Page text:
If you’re a parent, you know how hard it can be to get children to brush their teeth regularly. So when your veterinarian told you that you should be brushing Bandit’s teeth, you probably had visions of chasing him around the house, wrestling him to the floor and placing your tender fingers not just near but on his very sharp teeth. Good news! If Bandit is like most dogs, he will actually enjoy having his teeth brushed – maybe not the first time, but it won’t take long before he sees it as a treat.
Dogs’ teeth need to be brushed not to keep cavities away – they don’t actually get cavities the way we do-but to remove plaque and tartar and to prevent gingivitis. Not only will these give him “doggy breath” and possibly cause problems with loose or aching teeth, but they can also harbor infections that can travel to Bandit’s heart and make him very ill, perhaps fatally so. So to ensure that you do your part to help keep Bandit out of the doggy dentist chair, here are some tips:
Accustom your dog to having you touch his mouth. Before you ever approach Bandit with a brush and paste, spend some time playing with his mouth. Pull his lips back, touch his teeth, and just generally get him used to your touch. If he resists, or grows anxious, continue doing this a little each day until he accepts it. When he’s used to it, dab a little of the dog toothpaste on your finger and let him lick it off like a treat.
Start simple. Use a wet cloth or a piece of gauze at first and just gently rub the easily accessible front teeth. When you are through, give Bandit a dab of the paste as a treat.
Choose the right time. The best time is when Bandit is least likely to put up a fuss. For most dogs that’s when he’s a little sleepy from having exercised. Don’t wake him up from a nap to brush his teeth, though; he may react in much the same way you might.
Brush often. Once you get him used to it, brush his teeth at least once a week. Otherwise you’ll have to keep reintroducing him to the process. If you get him used to the brushing, it will become a treat all that much sooner.
Don’t use human toothbrushes. They are much too stiff, even those made for children. Buy one especially made for dogs. These usually have long handles, extra-soft bristles, and a head that’s angled to make it easier to reach all those teeth. There are also brushes that you just slip over your finger, which some people believe makes it easier and more effective.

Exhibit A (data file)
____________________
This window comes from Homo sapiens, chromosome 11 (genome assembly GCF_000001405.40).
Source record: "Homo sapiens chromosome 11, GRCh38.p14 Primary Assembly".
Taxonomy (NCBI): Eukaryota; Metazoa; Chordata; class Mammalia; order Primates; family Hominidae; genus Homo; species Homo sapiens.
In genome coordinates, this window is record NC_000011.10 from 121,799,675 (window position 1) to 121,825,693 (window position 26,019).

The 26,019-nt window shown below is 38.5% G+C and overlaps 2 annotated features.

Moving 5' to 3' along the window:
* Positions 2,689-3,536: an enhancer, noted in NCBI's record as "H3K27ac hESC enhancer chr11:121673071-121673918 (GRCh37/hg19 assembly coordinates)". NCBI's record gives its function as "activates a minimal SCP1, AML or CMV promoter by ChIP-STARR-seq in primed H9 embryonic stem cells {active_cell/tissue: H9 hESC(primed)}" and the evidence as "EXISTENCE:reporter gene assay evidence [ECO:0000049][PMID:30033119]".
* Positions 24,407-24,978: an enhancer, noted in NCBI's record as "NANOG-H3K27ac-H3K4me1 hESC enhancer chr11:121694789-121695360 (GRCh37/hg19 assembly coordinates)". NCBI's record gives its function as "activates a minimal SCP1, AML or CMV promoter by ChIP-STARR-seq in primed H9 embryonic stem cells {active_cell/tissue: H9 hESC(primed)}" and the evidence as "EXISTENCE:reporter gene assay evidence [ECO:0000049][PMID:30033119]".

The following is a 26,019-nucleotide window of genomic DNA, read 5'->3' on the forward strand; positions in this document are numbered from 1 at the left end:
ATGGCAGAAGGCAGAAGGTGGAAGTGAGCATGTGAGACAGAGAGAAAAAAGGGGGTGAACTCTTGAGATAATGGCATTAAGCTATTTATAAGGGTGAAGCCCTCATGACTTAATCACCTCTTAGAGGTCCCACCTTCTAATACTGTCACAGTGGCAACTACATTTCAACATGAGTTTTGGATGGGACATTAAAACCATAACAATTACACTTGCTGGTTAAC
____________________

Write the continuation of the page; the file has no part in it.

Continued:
Brush correctly. Don’t leave the paste sitting on top of the bristles. Work it down deep between them. When you start brushing, place the bristles at a 45 – degree angle to tooth at the place where it meets the gum. Gently work the ends of the bristles close to the base of the tooth and between the teeth, moving the brush head in a roughly oval motion. Brush one or two teeth at a time as well as the gum in that area, for about a dozen back – and – forth motions, then move on to the next teeth.
Use doggy toothpaste. This is not a marketing ploy to get consumers to spend even more on their pets than they already do. There really is a difference between the pastes we use and those designed for dogs. Ours tend to have baking soda, detergents and salt in them, and these are neither good nor useful for dogs. While dogs’ pastes may contain fluoride, but look for one that doesn’t as fluoride in large quantities is poisonous to dogs, and if Bandit acquires a taste for the paste he could make himself very ill. (It’s not as though dogs can rinse and spit.) The pastes should, however, include enzymes that work on the plaque. Most veterinarians suggest pastes that include both chlorhexidine (an antiseptic) and sodium hexametaphosphate (which fights tartar). But the most important difference is the flavor. Dog pastes do not taste like mint or fruit but like chicken, beef and other dog-friendly flavors. This is the crucial element in making the tooth brushing into a treat.
Don’t expect diet or chews to do the work. While dental-specific kibble, rawhide and other chews-especially those treated with sodium hexametaphosphate – can help fight the visible buildup on Bandit’s teeth, they do nothing for the bacteria, which is much more of a health issue than a cosmetic one.
If you can’t brush your dog’s teeth, find someone who can. Although this is not a difficult process, some people just don’t seem able or willing to brush their pet’s teeth. Rather than just letting the matter go, make sure to take Bandit to see the veterinarian for regular cleanings. It’s a lot more expensive than doing it yourself, but if it’s the only alternative, that’s the way to go.
Talk to your dog. Speak to Bandit in a soothing voice, praising him for his bravery and wonderful behavior. When you’ve finished, give him a treat: preferably a dab of the toothpaste – not something that will stick to those newly shiny teeth!